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Gingival fibromatosis: clinical, molecular and therapeutic issues

Overview of attention for article published in Orphanet Journal of Rare Diseases, January 2016
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Title
Gingival fibromatosis: clinical, molecular and therapeutic issues
Published in
Orphanet Journal of Rare Diseases, January 2016
DOI 10.1186/s13023-016-0395-1
Pubmed ID
Authors

Katarzyna Gawron, Katarzyna Łazarz-Bartyzel, Jan Potempa, Maria Chomyszyn-Gajewska

Abstract

Gingival fibromatosis is a rare and heterogeneous group of disorders that develop as slowly progressive, local or diffuse enlargements within marginal and attached gingiva or interdental papilla. In severe cases, the excess tissue may cover the crowns of the teeth, thus causing functional, esthetic, and periodontal problems, such as bone loss and bleeding, due to the presence of pseudopockets and plaque accumulation. It affects both genders equally. Hereditary, drug-induced, and idiopathic gingival overgrowth have been reported. Hereditary gingival fibromatosis can occur as an isolated condition or as part of a genetic syndrome. The pathologic manifestation of gingival fibromatosis comprises excessive accumulation of extracellular matrix proteins, of which collagen type I is the most prominent example. Mutation in the Son-of-Sevenless-1 gene has been suggested as one possible etiological cause of isolated (non-syndromic) hereditary gingival fibromatosis, but mutations in other genes are also likely to be involved, given the heterogeneity of this condition. The most attractive concept of mechanism for drug-induced gingival overgrowth is epithelial-to-mesenchymal transition, a process in which interactions between gingival cells and the extracellular matrix are weakened as epithelial cells transdifferentiate into fibrogenic fibroblast-like cells. The diagnosis is mainly made on the basis of the patient's history and clinical features, and on histopathological evaluation of affected gingiva. Early diagnosis is important, mostly to exclude oral malignancy. Differential diagnosis comprises all pathologies in the mouth with excessive gingival overgrowth. Hereditary gingival fibromatosis may present as an autosomal-dominant or less commonly autosomal-recessive mode of inheritance. If a systemic disease or syndrome is suspected, the patient is directed to a geneticist for additional clinical examination and specialized diagnostic tests. Treatments vary according to the type of overgrowth and the extent of disease progression, thus, scaling of teeth is sufficient in mild cases, while in severe cases surgical intervention is required. Prognosis is precarious and the risk of recurrence exists.

Twitter Demographics

The data shown below were collected from the profiles of 2 tweeters who shared this research output. Click here to find out more about how the information was compiled.

Mendeley readers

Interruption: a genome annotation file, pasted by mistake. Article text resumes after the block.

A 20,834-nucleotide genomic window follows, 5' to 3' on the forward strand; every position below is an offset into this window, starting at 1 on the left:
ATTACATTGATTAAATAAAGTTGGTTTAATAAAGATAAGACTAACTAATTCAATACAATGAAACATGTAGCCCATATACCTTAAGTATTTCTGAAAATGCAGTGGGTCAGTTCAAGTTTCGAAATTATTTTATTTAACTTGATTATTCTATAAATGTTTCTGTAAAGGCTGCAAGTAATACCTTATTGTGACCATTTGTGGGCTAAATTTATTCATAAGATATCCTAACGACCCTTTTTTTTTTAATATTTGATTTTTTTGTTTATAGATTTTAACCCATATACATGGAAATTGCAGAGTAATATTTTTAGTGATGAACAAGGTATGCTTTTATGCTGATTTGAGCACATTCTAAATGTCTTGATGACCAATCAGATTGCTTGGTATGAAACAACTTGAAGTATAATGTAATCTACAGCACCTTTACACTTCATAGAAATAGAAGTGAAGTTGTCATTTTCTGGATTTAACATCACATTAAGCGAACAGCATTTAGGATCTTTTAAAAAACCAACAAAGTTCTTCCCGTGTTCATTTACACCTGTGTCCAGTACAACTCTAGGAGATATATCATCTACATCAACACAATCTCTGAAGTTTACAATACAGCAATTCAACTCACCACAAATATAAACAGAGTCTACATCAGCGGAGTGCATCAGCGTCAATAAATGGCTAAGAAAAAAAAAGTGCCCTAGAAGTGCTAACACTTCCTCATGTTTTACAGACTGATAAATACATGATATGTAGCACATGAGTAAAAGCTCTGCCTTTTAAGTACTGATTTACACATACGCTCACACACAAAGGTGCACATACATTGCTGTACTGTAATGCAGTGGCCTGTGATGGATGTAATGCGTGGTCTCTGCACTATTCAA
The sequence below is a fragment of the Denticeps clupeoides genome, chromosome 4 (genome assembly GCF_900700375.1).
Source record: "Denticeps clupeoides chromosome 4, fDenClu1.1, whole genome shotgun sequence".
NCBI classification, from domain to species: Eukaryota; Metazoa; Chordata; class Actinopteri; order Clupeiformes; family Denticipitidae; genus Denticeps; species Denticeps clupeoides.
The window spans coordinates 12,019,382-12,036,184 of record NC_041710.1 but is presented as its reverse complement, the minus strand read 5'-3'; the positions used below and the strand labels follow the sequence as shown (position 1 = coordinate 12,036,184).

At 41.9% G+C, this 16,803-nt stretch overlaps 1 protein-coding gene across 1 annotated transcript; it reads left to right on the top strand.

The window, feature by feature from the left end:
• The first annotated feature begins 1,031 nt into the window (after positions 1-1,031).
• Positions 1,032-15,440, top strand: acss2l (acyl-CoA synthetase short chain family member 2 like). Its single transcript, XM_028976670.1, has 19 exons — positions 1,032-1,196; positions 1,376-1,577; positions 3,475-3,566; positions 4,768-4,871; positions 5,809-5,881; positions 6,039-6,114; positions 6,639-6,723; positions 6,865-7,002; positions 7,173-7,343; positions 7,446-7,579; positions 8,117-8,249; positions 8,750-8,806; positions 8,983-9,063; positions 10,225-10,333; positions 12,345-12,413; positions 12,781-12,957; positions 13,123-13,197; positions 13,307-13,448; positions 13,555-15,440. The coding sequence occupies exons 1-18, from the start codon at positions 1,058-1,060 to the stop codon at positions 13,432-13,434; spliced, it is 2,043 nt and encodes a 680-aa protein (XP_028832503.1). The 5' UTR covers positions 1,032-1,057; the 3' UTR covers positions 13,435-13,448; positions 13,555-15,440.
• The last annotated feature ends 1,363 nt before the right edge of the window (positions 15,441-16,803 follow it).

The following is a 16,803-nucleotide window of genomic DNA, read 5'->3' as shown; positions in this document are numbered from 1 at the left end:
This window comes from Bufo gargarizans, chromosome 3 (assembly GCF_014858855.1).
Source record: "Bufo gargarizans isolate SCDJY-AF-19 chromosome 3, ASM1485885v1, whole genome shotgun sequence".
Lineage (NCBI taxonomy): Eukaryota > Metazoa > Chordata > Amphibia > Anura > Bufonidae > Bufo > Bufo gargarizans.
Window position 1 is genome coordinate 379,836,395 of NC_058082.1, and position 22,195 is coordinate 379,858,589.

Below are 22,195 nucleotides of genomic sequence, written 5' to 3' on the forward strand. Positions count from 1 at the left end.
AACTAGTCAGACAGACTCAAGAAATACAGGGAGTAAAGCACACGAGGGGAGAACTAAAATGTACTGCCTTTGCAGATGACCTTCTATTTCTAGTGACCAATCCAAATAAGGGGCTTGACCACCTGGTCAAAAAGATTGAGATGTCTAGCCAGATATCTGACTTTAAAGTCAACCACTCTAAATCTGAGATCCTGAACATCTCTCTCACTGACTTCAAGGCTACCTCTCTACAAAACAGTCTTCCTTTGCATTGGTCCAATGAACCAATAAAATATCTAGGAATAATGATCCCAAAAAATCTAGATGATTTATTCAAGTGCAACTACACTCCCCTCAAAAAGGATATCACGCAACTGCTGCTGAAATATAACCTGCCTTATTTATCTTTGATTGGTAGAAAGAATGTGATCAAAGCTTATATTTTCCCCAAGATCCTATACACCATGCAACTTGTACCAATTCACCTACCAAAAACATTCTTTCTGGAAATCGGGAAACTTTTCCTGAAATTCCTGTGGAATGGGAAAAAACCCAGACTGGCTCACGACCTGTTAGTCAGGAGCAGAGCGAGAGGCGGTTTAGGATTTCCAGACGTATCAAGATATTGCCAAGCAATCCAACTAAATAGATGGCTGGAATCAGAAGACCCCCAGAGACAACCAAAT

The data shown below were compiled from readership statistics for 83 Mendeley readers of this research output. Click here to see the associated Mendeley record.

Geographical breakdown

Country Count As %
Unknown 83 100%

Demographic breakdown

Readers by professional status Count As %
Student > Postgraduate 14 17%
Student > Bachelor 14 17%
Student > Master 8 10%
Other 8 10%
Student > Ph. D. Student 6 7%
Other 15 18%
Unknown 18 22%
Readers by discipline Count As %
Medicine and Dentistry 46 55%
Biochemistry, Genetics and Molecular Biology 5 6%
Agricultural and Biological Sciences 3 4%
Nursing and Health Professions 2 2%
Linguistics 1 1%
Other 5 6%
Unknown 21 25%

Attention Score in Context

This research output has an Altmetric Attention Score of 1. This is our high-level measure of the quality and quantity of online attention that it has received. This Attention Score, as well as the ranking and number of research outputs shown below, was calculated when the research output was last mentioned on 28 January 2016.
All research outputs
#5,036,496
of 7,059,888 outputs
Outputs from Orphanet Journal of Rare Diseases
#752
of 1,013 outputs
Outputs of similar age
#201,017
of 318,719 outputs
Outputs of similar age from Orphanet Journal of Rare Diseases
#28
of 30 outputs
Altmetric has tracked 7,059,888 research outputs across all sources so far. This one is in the 25th percentile – i.e., 25% of other outputs scored the same or lower than it.
So far Altmetric has tracked 1,013 research outputs from this source. They receive a mean Attention Score of 4.7. This one is in the 16th percentile – i.e., 16% of its peers scored the same or lower than it.
Older research outputs will score higher simply because they've had more time to accumulate mentions. To account for age we can compare this Altmetric Attention Score to the 318,719 tracked outputs that were published within six weeks on either side of this one in any source. This one is in the 31st percentile – i.e., 31% of its contemporaries scored the same or lower than it.
We're also able to compare this research output to 30 others from the same source and published within six weeks on either side of this one. This one is in the 3rd percentile – i.e., 3% of its contemporaries scored the same or lower than it.